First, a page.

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Class Action Certification In the Oil Patch: Red Herrings Often Abound

Increasingly, class actions are—for all intents and purposes—won or lost at the certification stage. After all, if a class is certified, especially under the heightened standards for class treatment that have been articulated by the United States Supreme Court in recent years, the exposure for defendants in the vast majority of cases is simply too great to risk a jury trial on the merits. This is, of course, why lucrative settlements often follow so closely on the heels of successful motions for class certification.

By and large, class certification motions will rise or fall based on whether the representative plaintiffs can demonstrate “commonality” to the trial court’s satisfaction. At the risk of oversimplifying what can sometimes be a highly nuanced concept, commonality exists when there is a critical mass of factual and legal issues that are generally constant across the entire class. Commonality is closely related to, and often confused with, the further requirement of “predominance,” which turns on this slightly different question: even assuming there is a nucleus of common questions of law and fact shared by most class members, do they sufficiently outweigh the factual and legal wrinkles that are unique to individual members of the class? Both commonality and predominance are codified in Rule 23 of the Federal Rules of Civil Procedure and, without exception, in all of its state-law equivalents.

All of these dynamics were recently on display when, according to an appeal filed by Devon Energy in the Fifth Circuit (Seeligson v. Devon Energy Production LP, No. 17-10320), a Texas federal judge ran afoul of the commonality and predominance requirements by certifying a class of natural gas royalty owners who alleged that the company had for many years shortchanged them on royalty payments by failing to obtain the best available market prices for their gas. According to Devon’s appeal brief, “if it is allowed to stand, the certification order will compel [Devon] to face the fundamental unfairness of attempting to defend thousands of disparate individual claims in a single trial.”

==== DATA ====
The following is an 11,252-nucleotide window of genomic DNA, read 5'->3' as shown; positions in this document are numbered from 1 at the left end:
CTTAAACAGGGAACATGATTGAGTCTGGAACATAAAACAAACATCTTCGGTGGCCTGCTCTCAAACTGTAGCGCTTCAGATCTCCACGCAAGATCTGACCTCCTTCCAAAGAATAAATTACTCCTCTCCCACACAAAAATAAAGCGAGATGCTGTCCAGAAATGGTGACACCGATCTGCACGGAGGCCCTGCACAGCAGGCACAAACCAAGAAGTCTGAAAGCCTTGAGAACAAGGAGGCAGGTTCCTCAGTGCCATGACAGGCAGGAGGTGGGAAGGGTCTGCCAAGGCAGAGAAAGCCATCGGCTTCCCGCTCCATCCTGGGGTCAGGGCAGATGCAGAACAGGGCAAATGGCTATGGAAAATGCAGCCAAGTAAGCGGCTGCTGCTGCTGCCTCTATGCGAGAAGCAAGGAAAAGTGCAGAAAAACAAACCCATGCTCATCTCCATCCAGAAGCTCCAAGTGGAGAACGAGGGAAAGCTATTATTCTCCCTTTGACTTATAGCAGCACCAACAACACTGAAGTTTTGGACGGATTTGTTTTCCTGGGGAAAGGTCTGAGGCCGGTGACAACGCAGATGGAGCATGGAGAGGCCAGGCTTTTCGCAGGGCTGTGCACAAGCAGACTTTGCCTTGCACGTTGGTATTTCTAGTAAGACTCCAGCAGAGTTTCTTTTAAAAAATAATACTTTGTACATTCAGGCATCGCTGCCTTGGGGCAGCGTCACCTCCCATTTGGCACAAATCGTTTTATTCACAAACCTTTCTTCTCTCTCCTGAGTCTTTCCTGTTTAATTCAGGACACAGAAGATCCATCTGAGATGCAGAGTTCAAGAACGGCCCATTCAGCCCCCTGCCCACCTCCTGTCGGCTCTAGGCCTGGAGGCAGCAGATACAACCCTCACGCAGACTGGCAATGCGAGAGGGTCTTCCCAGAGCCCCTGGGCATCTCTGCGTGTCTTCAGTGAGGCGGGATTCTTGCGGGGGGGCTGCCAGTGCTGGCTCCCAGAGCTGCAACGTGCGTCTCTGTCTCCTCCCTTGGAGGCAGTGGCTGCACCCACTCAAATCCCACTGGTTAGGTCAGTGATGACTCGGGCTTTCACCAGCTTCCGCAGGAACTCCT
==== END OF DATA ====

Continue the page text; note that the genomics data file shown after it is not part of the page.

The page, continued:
On the surface, at least to a casual observer, it looked as though the trial court had done what it was obligated to do under the Supreme Court’s seminal decision in Wal-Mart Stores Inc. v. Dukes, 564 U.S. 338 (2011). Namely, District Judge Edward Kinkeade determined that the putative class representatives had isolated no fewer than two questions of classwide applicability. The problem, however, as was aptly observed by the Texas Oil and Gas Association in an amicus curiae brief, was that the court stopped its analysis too soon. In particular, it did “not take the additional step of comparing those classwide questions to the method by which, under Texas law, plaintiffs must prove breach of an implied covenant to market.”

Put another way, even crediting that the questions identified by the plaintiffs have classwide applicability, the answers to the questions would not nearly dispose of the class claims. The questions—however “common” they might be—are ultimately red herrings that do nothing to meaningfully advance the plaintiffs’ burden of proof. Identifying a similar flaw in logic in another royalty underpayment case, the Fourth Circuit Court of Appeals, in EQT Prod. Co. v. Adair, 764 F.3d 347 (4th Cir. 2014), reprimanded “the district court [for] plac[ing] an inordinate emphasis on the sheer number of uniform practices without considering whether those practices are relevant to assessing the defendants’ ultimate liability.” Id. at 366.

The TXOGA’s amicus brief perhaps put it best when it explained that:

In short, it is abundantly clear Rule 23 requires putative class representatives to do more than propose a classwide common question. They must also show that, under the applicable substantive law, the answer to that question will further their burden of proof. Because their common questions are irrelevant to their burden of proof under Texas law, the [class representatives] failed to meet this burden.

The lesson learned here should be obvious: before engaging in a debate over whether a fact or a legal principle is "common" to the class, or whether it "predominates" over individual issues, be sure to first ask these fundamental threshold questions: "So what? Why do we care? Does this even matter?" If the answer is no, the class representatives need to move on to greener pastures, if there are any. As obvious as this may seem, it is surprising just how often capable defense counsel allow themselves to get drawn into commonality and predominance arguments about matters that are, in the final analysis, either irrelevant or ancillary to the core matters with respect to which the plaintiffs bear the burden of proof.